Most people practice risky behaviors while under its glare, study finds
FRIDAY, Jan. 11 (HealthDay News) -- Think you're doing all you can to protect your skin when you're out in the sun? Think again.
Most people fall short, miserably short, in reducing their risk of getting skin cancer, a new study from Fox Chase Cancer Center in Philadelphia claims. Given that skin cancer rates have increased enough in the past 30 years to give it the dubious distinction of being the most common cancer in the United States, people might want to take more heed while basking in the sun's rays, the researchers note.
The majority of the U.S. population engages in multiple risky behaviors for skin cancer, according to the report. Among the worst offenders: young adults aged 18 to 29, men, Midwesterners, smokers, "risky" drinkers, whites, less-educated folks, and those whose skin isn't sun-sensitive.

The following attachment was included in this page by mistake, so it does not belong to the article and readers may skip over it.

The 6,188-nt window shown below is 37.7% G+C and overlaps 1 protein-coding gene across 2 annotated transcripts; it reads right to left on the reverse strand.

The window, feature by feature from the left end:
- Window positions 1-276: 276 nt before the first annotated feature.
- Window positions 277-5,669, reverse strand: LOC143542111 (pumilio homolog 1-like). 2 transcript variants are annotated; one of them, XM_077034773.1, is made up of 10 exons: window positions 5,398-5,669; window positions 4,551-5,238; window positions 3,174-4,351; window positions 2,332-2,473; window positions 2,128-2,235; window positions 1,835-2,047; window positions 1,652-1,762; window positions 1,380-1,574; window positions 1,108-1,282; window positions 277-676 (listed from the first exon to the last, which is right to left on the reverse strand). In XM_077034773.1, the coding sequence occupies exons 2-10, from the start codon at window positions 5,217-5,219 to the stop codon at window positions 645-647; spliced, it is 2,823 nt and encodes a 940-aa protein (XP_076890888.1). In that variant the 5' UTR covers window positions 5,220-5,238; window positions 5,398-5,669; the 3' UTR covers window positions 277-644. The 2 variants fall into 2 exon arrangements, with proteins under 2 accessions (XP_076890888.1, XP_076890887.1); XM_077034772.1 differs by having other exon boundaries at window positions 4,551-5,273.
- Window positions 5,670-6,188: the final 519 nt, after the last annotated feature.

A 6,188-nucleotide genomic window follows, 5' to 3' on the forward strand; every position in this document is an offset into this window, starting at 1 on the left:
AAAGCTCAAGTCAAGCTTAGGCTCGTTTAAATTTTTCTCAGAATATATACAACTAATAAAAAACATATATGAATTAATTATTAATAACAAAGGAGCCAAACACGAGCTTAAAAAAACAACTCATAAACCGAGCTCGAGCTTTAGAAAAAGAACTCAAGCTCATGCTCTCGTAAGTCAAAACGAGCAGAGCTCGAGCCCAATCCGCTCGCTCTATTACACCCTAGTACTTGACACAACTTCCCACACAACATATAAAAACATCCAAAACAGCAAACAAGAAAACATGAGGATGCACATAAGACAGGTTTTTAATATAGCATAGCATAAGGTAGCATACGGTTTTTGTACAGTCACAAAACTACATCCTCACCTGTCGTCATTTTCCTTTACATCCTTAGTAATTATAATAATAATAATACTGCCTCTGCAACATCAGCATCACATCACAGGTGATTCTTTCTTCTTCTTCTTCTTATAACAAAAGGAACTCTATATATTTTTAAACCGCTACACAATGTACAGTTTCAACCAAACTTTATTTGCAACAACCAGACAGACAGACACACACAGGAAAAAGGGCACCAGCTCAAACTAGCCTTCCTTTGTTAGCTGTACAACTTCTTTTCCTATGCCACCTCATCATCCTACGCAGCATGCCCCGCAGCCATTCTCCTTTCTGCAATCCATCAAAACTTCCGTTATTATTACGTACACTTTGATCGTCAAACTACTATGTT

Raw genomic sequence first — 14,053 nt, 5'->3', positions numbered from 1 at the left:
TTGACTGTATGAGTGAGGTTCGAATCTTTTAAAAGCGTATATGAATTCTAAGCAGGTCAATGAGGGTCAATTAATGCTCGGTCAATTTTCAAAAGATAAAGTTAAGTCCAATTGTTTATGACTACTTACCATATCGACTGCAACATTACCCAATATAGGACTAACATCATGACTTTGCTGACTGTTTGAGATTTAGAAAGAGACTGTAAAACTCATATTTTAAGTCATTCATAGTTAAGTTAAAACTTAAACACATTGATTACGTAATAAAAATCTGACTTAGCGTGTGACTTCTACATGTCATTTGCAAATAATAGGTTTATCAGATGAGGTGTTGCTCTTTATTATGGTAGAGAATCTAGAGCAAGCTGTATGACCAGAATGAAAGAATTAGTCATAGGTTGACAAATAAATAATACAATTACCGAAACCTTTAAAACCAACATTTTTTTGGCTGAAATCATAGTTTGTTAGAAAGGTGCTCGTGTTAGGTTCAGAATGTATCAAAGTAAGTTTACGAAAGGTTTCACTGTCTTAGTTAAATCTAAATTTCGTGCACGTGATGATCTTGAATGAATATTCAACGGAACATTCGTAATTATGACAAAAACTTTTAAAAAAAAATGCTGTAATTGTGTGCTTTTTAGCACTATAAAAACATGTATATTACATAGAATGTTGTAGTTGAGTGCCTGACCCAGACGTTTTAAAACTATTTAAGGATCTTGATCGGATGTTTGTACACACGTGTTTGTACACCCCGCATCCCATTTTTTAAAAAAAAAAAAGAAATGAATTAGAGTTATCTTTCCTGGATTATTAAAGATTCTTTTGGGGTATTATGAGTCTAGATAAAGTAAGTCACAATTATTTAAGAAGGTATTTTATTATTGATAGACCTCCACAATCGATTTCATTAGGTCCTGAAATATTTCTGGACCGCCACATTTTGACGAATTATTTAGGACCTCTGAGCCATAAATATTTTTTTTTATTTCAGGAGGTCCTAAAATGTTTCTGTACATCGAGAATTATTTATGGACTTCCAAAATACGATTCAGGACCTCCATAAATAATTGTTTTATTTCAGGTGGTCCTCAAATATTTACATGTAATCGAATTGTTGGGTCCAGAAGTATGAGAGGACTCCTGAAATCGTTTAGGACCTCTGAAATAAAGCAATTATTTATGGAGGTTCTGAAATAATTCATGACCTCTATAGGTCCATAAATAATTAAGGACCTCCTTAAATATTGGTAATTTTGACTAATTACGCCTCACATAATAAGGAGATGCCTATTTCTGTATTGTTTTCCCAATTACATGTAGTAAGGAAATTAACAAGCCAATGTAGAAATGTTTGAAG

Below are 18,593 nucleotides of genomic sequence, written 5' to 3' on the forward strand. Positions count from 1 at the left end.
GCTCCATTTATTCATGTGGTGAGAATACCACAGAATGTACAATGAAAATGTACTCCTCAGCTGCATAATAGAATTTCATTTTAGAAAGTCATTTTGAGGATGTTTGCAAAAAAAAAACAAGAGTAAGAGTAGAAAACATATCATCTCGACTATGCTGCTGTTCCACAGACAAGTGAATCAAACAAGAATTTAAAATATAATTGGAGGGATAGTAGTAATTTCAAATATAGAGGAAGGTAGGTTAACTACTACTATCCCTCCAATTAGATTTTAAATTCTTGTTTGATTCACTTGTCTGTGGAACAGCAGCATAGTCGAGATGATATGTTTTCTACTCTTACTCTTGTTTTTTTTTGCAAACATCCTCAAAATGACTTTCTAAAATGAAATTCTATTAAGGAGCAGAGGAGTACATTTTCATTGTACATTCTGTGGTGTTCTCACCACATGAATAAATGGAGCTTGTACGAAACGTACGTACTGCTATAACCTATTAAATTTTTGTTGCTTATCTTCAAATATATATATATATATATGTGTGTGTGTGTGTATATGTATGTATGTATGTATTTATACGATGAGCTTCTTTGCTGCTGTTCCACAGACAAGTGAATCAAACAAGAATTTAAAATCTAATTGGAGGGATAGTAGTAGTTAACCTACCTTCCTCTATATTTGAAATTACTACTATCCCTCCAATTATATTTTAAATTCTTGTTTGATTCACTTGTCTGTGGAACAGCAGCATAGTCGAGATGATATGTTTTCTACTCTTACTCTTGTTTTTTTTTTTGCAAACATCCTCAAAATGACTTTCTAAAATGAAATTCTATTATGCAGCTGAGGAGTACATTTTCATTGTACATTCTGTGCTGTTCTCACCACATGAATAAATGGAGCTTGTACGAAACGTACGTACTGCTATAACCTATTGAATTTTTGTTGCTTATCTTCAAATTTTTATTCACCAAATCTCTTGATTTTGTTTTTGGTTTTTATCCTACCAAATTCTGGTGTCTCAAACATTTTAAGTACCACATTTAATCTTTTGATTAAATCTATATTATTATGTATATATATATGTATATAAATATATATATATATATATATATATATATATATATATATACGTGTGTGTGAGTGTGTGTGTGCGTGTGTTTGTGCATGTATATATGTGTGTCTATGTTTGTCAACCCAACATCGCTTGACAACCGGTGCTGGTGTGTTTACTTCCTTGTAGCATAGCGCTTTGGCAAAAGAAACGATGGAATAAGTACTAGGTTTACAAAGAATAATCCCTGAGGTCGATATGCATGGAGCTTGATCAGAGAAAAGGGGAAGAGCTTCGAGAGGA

The results, which are published in the February issue of the American Journal of Preventive Medicine, were met with disappointment by dermatologists who have been preaching sun safety for decades.
"This [study] shows how badly we are doing," said Dr. Clay Cockerell, a clinical professor of dermatology and pathology at the University of Texas Southwestern Medical Center at Dallas.
While many other studies have found that risky behaviors for skin cancer are common, few have investigated the behaviors across multiple age groups and focused on the presence of multiple risky behaviors, said study author Elliot Coups.
That was the goal of his team, which used data from the 2005 National Health Interview Survey of more than 28,000 U.S. adults. "We looked at five skin cancer risk behaviors," Coups said. They found the most common risk behaviors were infrequent use of protective clothing -- a wide-brimmed hat, long sleeves and long pants -- and infrequent use of sunscreen with a sun protection factor (SPF) of 1
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